San Giorgio Maggiore. Island in Venice, Italy

San Giorgio Maggiore

Island in Venice, Italy

San Giorgio Maggiore Photo © Dennis Jarvis

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San Giorgio Maggiore

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San Giorgio Maggiore 4 - San Giorgio Maggiore
San Giorgio Maggiore 4 - San Giorgio Maggiore. Photo by mariejirousek
The tiny island of San Giorgio Maggiore with its ‘Campanile’ (bell tower) and church of the same name, separated by a small channel from the Giudecca (Wikipedia Article), is only a short boat ride from the pier at St. Mark’s Square.

It used to be called the ‘Isola dei Cipressi’ or ‘Isola Memmia’, after the family which donated it.

The beautiful basilica and monastery dedicated to San Giorgio sits on the island overlooking the Basin of San Marco.

The Basilica di San Giorgio Maggiore is a masterpiece of the classical Renaissance style and contains some superb paintings.

Also worth a visit is the interesting monastery. Over the years it has been home to both the Venetian military and the exiled Cosimo de'Medici (Wikipedia Article), and today is the headquarters of the Cini Foundation, which works to preserve the city's culture and art.

It is possible to spend the night in the monastery, by prior notification, and the price is not fixed, you pay as much as you think is enough.

San Giorgio Maggiore - San Giorgio
	Maggiore
San Giorgio Maggiore. Photo by HarshLight

History

The island was donated to form a Benedictine monastery in 982 AD. The Doge Memmo, who owned this piece of land, donated the island to a monk named ‘Giovanni Morosini’. The first church to be dedicated to San Giorgio was built shortly after. The church was rebuilt on several occasions, and its final spectacular and imposing result was designed by Andrea Palladio. After the Napoleonic period and Habsburg Empire, when the island became a military garrison, San Giorgio Maggiore became the property of the Italian State. Today, the non-profit Vittorio Cini Foundation organizes numerous exhibitions and cultural events. One of its ventures is the Teatro Verde, the island's open-air theater, where you can watch plays and classical concerts in summer. The Basilica still operates as a Catholic church, managed by the Benedictine monks.

What to See

Basilica San Giorgio Maggiore - San
	Giorgio Maggiore
Basilica San Giorgio Maggiore - San Giorgio Maggiore. Photo by Dave King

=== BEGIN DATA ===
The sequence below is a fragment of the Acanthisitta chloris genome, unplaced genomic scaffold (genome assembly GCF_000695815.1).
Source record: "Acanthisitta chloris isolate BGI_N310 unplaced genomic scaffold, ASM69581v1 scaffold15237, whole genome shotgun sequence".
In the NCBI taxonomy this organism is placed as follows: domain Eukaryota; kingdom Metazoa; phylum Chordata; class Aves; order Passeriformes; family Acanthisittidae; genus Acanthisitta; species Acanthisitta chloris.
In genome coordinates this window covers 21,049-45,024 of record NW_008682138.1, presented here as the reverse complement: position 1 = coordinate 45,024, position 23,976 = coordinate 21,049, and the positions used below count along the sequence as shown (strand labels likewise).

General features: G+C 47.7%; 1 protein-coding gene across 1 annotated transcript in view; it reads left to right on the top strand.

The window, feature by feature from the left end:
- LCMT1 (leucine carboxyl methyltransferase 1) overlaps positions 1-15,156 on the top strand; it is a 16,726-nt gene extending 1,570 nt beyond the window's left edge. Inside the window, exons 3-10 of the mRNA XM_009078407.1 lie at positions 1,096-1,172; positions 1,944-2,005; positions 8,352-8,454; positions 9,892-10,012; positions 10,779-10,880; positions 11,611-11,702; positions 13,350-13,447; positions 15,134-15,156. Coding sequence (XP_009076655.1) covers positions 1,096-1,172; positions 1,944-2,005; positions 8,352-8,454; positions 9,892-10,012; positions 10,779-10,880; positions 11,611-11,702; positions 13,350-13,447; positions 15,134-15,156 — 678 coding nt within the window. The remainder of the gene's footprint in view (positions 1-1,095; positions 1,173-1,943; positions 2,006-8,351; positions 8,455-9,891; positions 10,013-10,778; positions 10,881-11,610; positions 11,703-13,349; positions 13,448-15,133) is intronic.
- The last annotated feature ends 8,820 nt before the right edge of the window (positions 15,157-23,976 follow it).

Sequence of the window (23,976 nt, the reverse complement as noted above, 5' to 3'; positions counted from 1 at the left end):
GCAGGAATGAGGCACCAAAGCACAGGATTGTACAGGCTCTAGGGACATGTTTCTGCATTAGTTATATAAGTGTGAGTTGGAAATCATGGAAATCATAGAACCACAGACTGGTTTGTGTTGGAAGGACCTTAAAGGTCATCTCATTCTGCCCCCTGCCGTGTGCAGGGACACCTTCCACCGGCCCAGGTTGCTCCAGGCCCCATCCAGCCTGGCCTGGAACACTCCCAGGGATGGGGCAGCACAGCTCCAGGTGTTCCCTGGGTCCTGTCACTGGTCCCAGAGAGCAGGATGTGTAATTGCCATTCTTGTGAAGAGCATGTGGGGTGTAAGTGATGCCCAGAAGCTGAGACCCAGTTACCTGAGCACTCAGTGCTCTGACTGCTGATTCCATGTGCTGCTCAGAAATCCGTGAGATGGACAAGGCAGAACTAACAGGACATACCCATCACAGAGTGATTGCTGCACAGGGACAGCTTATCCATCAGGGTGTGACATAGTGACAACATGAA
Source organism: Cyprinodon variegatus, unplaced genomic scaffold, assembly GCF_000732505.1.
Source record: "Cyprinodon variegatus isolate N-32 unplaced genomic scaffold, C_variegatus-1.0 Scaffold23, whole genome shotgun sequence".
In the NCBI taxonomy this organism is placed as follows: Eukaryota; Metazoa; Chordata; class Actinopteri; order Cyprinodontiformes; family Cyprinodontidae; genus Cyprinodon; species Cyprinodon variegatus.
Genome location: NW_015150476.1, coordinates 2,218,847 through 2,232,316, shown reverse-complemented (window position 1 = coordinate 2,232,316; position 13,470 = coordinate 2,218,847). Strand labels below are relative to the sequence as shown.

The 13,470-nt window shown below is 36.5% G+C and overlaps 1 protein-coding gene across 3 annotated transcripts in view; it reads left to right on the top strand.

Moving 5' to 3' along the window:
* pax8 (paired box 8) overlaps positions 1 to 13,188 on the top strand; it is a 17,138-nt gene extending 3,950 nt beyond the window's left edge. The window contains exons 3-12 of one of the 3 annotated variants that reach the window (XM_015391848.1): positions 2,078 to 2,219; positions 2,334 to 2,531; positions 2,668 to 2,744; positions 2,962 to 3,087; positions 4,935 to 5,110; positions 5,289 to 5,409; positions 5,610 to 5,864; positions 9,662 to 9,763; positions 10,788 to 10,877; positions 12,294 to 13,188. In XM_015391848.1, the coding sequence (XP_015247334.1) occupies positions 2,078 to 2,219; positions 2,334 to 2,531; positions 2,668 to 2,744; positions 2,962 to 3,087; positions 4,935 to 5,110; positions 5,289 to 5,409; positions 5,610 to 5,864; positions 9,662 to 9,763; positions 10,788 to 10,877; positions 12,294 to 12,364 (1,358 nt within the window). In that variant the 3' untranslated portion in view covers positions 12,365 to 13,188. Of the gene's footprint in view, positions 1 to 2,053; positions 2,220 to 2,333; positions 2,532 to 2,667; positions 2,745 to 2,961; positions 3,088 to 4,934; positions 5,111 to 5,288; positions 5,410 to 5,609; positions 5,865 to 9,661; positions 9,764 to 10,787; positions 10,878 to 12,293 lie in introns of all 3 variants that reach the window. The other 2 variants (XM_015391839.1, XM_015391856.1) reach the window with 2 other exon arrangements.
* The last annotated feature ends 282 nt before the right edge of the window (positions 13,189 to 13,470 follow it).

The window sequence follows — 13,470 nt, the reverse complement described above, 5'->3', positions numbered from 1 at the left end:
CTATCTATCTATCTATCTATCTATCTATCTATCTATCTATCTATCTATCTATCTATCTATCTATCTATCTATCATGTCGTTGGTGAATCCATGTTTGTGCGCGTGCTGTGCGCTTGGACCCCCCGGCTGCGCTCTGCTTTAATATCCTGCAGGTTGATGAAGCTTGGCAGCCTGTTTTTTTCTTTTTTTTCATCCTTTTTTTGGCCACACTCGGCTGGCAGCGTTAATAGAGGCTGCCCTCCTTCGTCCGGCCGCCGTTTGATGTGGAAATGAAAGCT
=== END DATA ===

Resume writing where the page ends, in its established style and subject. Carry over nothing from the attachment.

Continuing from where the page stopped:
Basilica di San Giorgio Maggiore

One of Venice's greatest churches, San Giorgio Maggiore, the creation of Andrea Palladio, was designed in 1566 and completed in 1610. It’s dedicated to San Giorgio (St. George), a saint famed for defeating a dragon. The white Istrian stone façade shows Palladio’s famous innovation of two superimposed temple fronts. Palladio believed that white was the color most pleasing to God. He also designed the adjoining monastery, with later additions from Baldassarre Longhena. The location of the church on the island adds to its majesty, with its image being reflected in the water. The three-nave interior of the church is designed in the shape of a cross.

The highlights are two pictures of Tintoretto's later works in the choir room. One is of the ‘Last Supper’ and the other is the ‘Gathering of Manna’. Meant to be viewed as a pair from the altar rail, the paintings are a bit challenging to see because they are so hemmed in. Also of significance is the ‘Adoration of the Shepherds’ by Jacopo Bassano to the right of the entrance.

Campanile

Take a lift up the 60 meter-high bell tower for magnificent Ventian panoramas. Just in front of the ticket office stands the huge statue of an angel that crowned the bell tower until it was struck by lightning in 1993. To the left of the statue, a corridor gives access to the lift that takes you up to the bell tower. The original campanile was built in 1467 and collapsed in 1774, killing a monk. The recent neo-Classical bell tower was completed in 1791 in the style of the nearby bell in St. Mark's Square.

With no long lines to get in, no crowds at the top, and with views including a picture perfect shot of Piazza San Marco just across the waters, it should not to be missed. Try to take in the views at the top at the hour, the bells are delightfully loud.

View from San Giorgio Maggiore, Venice -
	San Giorgio Maggiore
View from San Giorgio Maggiore, Venice. Photo by R Alescio

Visiting

Venice sunrise -
	San Giorgio Maggiore
Venice sunrise - San Giorgio Maggiore. Photo by MorBCN
The church and bell tower are open Monday – Saturday from 9.30 AM to 18.00 PM, Sunday from 8:30 AM to 11:00 AM and from 14:30 PM to 18:30 PM.

Access to the Basilica di San Giorgio Maggiore is free to enter but you'll have to pay a fee for the ride to the top of the bell tower. The monastery is only open on weekends with frequent guided tours in English. If you’re lucky, you’ll find a kind monk who is willing to take you up the dark spiral staircase to the chapel where the San Giorgio and the Dragon by Carpaccio hangs over the high altar.

Getting There

You can reach the island of San Giorgio Maggiore with the water bus 'vaporetto' Line 2 from San Zaccaria. The crossing takes only a few minutes. The vaporetto stops just outside the church. It is especially cost effective if you have an unlimited vaporetto pass.

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Author: Ayda. Last updated: Oct 17, 2014

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